The other day, I had a conversation with an entrepreneur who was eager to boost his revenue from $400,000 to $1 million.
Like many business owners, including my younger self, he was stuck on the idea of “going wide”, creating a new income stream by opening a second business.
This was not the first time I’ve talked through this idea with a fellow entrepreneur. Most entrepreneurs have a strong instinct to grow their revenue through new businesses instead of doing more with the business they already have. I’ve even been in this guy’s shoes myself.
Several years ago, as 911 Restoration became more successful, I turned around and invested my earnings into several new business opportunities. I figured this was the easiest way to build an empire.
It really wasn’t. I spread myself too thin, I neglected the business that was already working for me, and when the Great Recession hit, I lost almost all my investments.
Looking back now, it seems so obvious that I should have gone deeper into my successful business—investing money back into it and helping it grow.
I mean, let’s think about it. Having spent years building up 911 Restoration, I knew what worked and what didn’t. I knew why my business was successful and could have doubled down on those strengths to push our growth to new heights. The ROI certainly would have been much higher; I’d only have to invest in enhancements instead of funding a whole new enterprise.
On paper, it’s pretty clear: the fastest, easiest way to grow a business from $400,000 to $1 million is by investing back into the team and system that brought you this far. So why did I—and why do most entrepreneurs—have this instinct to spread ourselves thin?
Why do we go wide when we have so much more to gain from going deep?
Why We Resist Going Deep
Becoming a business owner takes courage. If you’re an entrepreneur, you’ve already faced a lot of fears.
You’ve stared down self-doubt and failure. You’ve pushed beyond your comfort zone. And you would probably love to just enjoy your hard-earned success for a while.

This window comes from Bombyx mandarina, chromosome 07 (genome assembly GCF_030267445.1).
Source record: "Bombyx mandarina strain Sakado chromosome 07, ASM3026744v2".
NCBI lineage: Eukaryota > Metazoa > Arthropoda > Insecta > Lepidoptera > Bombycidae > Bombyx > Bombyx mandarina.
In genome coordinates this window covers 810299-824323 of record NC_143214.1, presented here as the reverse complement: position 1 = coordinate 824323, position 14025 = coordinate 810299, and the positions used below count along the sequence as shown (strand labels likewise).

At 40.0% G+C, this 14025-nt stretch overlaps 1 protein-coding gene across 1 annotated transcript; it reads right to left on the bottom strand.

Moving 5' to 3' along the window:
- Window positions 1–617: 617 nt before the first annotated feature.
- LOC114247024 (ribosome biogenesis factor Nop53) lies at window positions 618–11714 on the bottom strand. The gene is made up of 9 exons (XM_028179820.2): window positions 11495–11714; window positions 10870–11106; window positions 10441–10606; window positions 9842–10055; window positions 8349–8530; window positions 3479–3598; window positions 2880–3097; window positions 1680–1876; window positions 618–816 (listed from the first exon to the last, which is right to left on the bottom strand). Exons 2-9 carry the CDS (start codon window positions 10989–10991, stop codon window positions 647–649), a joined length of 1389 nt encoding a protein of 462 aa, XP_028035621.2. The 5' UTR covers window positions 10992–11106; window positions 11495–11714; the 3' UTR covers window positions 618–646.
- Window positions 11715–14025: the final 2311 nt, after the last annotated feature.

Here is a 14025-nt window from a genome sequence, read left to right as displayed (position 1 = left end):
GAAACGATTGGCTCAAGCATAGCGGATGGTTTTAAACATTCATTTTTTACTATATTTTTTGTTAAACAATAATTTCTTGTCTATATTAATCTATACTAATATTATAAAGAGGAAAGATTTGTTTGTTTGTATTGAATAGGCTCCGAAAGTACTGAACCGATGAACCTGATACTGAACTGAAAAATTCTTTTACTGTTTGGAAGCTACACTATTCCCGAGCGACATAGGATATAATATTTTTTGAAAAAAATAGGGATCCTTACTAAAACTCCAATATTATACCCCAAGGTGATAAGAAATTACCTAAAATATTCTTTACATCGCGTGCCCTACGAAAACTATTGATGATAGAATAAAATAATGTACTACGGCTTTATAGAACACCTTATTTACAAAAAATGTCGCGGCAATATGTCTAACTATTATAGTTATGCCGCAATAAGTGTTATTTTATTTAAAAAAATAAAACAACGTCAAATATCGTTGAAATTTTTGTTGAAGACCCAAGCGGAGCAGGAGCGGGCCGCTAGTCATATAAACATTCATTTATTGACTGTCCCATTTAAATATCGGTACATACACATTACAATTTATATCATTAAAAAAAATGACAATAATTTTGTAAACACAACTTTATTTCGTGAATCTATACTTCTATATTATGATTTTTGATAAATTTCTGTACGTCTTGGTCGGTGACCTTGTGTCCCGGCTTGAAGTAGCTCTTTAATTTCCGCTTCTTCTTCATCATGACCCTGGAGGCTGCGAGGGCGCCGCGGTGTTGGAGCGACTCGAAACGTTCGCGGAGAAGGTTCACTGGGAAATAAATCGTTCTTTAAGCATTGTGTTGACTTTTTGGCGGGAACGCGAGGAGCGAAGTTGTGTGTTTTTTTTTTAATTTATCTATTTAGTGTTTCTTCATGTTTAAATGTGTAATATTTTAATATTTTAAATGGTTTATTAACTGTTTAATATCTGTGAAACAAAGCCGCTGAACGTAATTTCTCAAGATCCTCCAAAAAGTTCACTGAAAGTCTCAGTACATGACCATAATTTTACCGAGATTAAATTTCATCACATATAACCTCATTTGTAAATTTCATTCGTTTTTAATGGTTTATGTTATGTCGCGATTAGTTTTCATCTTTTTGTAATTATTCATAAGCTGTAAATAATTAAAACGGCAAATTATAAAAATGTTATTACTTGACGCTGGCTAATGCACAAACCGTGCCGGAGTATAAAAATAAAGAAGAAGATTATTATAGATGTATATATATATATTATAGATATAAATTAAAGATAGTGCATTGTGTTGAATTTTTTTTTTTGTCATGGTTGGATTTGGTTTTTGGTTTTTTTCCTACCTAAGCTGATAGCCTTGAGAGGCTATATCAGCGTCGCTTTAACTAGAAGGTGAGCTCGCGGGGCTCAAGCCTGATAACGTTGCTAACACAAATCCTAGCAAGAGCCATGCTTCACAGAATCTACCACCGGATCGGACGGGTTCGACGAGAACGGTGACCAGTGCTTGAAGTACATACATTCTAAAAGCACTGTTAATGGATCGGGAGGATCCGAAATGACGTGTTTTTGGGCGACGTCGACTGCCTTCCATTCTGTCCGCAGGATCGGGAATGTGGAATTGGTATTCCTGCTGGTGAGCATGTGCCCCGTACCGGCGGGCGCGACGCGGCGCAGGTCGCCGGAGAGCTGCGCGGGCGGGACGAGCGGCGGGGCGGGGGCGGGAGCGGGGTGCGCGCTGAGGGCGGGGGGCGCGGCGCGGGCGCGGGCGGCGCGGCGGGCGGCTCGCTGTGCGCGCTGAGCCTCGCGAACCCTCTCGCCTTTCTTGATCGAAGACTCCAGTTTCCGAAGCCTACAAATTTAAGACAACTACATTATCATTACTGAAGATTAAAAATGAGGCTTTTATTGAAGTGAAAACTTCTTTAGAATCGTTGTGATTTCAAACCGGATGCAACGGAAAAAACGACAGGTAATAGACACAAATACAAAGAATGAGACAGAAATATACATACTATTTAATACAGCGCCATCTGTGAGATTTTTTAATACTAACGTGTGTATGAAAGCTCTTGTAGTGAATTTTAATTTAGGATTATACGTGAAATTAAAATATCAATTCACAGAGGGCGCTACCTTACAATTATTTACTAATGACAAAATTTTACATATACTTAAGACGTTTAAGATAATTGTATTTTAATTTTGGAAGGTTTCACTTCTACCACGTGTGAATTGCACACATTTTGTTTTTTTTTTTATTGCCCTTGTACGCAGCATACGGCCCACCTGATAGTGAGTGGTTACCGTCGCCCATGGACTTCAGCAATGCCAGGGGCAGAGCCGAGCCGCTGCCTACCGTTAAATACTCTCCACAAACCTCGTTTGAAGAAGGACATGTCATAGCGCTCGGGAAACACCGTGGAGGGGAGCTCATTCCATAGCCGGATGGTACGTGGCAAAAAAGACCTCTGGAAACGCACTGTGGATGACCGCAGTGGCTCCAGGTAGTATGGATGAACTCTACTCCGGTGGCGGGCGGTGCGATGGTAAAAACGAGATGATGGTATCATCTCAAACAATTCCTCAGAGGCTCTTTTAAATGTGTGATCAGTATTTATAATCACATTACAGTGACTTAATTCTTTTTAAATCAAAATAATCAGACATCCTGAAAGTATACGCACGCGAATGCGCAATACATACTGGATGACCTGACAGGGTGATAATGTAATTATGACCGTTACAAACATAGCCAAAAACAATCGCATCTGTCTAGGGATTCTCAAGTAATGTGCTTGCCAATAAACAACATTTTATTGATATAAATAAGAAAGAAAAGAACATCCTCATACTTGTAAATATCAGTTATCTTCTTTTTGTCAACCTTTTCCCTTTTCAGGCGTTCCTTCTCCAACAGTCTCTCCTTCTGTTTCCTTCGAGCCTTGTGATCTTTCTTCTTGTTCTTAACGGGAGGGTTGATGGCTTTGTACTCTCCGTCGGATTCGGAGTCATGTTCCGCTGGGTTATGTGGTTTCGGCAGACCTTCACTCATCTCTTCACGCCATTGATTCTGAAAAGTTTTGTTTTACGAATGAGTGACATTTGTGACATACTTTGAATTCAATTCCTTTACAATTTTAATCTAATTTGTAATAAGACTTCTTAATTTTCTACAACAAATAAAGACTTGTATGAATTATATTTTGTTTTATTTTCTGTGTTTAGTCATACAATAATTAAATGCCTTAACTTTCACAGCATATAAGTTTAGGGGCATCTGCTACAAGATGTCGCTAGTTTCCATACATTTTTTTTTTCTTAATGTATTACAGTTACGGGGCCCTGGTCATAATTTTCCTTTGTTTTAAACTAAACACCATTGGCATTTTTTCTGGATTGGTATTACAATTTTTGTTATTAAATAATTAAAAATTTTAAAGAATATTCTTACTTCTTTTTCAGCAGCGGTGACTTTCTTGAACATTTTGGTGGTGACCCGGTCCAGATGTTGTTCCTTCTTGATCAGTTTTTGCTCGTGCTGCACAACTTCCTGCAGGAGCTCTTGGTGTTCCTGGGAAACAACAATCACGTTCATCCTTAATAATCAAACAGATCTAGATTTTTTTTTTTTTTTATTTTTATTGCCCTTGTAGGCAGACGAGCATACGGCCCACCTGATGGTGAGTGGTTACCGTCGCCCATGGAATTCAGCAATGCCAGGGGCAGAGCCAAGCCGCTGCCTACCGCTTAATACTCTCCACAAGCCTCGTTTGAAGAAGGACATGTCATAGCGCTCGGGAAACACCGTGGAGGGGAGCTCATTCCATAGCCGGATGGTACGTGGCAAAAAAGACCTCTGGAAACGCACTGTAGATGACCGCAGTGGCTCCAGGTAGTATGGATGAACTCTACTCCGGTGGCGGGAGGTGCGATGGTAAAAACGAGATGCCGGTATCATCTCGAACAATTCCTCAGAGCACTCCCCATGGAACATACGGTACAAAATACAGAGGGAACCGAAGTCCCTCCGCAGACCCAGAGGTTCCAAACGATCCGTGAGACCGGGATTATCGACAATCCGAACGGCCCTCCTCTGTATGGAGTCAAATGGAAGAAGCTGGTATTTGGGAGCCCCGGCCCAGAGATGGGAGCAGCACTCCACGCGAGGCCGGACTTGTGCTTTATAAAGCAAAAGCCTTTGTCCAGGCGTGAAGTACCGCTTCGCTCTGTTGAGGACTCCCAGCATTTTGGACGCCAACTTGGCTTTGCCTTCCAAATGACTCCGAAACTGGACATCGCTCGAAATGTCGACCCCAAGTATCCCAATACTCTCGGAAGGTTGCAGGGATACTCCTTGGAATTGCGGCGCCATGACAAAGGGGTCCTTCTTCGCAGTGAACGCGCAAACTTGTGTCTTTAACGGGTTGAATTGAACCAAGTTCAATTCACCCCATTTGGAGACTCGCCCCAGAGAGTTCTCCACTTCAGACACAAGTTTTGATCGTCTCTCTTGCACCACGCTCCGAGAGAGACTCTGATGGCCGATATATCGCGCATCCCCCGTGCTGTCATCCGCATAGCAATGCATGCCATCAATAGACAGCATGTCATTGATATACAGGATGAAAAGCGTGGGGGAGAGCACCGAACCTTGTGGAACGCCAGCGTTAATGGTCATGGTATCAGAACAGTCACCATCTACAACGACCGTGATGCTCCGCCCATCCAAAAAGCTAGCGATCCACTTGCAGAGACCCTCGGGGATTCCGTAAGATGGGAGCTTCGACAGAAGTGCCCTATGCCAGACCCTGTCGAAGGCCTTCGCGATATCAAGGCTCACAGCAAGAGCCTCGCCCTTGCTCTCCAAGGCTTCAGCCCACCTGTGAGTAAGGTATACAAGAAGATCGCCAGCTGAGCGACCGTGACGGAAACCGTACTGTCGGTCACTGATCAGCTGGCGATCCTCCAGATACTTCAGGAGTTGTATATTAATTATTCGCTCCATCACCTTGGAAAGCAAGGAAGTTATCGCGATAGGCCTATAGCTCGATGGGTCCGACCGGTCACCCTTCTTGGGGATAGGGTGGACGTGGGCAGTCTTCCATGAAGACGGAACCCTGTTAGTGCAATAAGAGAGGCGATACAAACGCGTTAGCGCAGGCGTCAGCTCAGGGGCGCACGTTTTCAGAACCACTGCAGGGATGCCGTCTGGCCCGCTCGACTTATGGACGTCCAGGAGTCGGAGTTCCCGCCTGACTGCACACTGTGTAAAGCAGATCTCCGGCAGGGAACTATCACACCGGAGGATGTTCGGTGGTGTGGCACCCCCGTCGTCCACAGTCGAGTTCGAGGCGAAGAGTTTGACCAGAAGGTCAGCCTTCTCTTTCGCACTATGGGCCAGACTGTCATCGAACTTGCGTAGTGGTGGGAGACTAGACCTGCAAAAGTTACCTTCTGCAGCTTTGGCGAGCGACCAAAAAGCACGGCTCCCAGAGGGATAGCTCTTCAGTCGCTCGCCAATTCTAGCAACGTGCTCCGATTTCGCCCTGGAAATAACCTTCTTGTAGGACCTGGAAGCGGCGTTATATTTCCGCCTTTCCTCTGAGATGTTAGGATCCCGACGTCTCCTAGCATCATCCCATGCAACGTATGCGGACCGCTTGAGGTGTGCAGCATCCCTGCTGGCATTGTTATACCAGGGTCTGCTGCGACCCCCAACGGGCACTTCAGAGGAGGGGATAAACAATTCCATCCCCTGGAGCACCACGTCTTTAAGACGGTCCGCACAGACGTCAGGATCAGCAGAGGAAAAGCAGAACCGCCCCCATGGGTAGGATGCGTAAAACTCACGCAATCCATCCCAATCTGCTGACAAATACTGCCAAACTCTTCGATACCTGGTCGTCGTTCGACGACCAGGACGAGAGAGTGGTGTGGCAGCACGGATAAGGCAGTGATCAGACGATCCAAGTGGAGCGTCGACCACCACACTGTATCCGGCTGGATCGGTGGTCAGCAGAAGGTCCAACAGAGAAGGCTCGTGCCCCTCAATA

Unfortunately, you probably also know, at least on some level, that achieving the financial freedom that inspired your business journey requires pushing your business to new heights. And you can’t push your business without pushing yourself.
Growth requires diving into the unfamiliar, even within the context of a business that is very familiar to you. You have to embrace new technology, experiment with new services, establish new relationships, expand into new territories.
You have to be uncomfortable, uncertain, and afraid.
This is where the thought of going wide holds a certain appeal. You know how to start a business now. You’ve done it… and you’ve done it successfully. And because of that, it starts to feel like the easy money lies in allowing your current business to run itself while you step back and repeat the same familiar process with a new revenue machine.
In truth, it’s an incredibly slow strategy for building up to your first $1 million. But it feels safe. And as painful as it may be to admit, that’s why we choose it.
How to Go Deep
If you want to get to $1 million (or whatever your target revenue is) fast, the first thing you have to do is accept that it isn’t going to be easy. Just like starting your business, growing your business is going to require courage and personal transformation.
But the good news is, each time you step outside your comfort zone, the easier it becomes to take on those challenges. So when it’s time to push even further, you’ll trust yourself and feel more confident in the process.
Once you have your head in the right place, examine your business’s greatest strengths and look for opportunities to expand… whether that means expanding your territory, your marketing, or the scope of your services. This is a great time to do a SWOT analysis, and you can find a free SWOT analysis tool right here.
A few questions that will help you go deeper are:
- How can I understand my customer’s emotions and needs better?
- What additional services, products, or systems will add value to the customer?
- How can my team and I get in front of more clients? Is there an area of the market we haven’t been able to reach yet?
- Is there a way to make working with us more convenient for customers? Should we introduce new technology or simpler methods of managing payment?
- How do we set ourselves apart from the competition? Is there a way to double down on those strengths?
Return to these questions often, even after you’ve hit your target revenue. The answers will change continuously over time, and keeping them top of mind is a really reliable way to ensure ongoing growth for your company.
For super fast growth, think about building professional relationships. Consider things like:
- Could I expand our reach and services by partnering with contractors?
- Who can I reach out to about a referral partnership?
- Is there someone who has accomplished what I want to accomplish? How can I connect with them?
The most important thing to remember is that your business is not just proof of your ability to start a business; it’s proof of your ability to learn, adapt, and thrive within your market. This thing you’re doing… it’s working.
And if you keep pushing… if you keep learning and adapting, you’ll keep thriving.
So resist the temptation to go wide.
Gather your courage, take this next bold plunge, and go deep.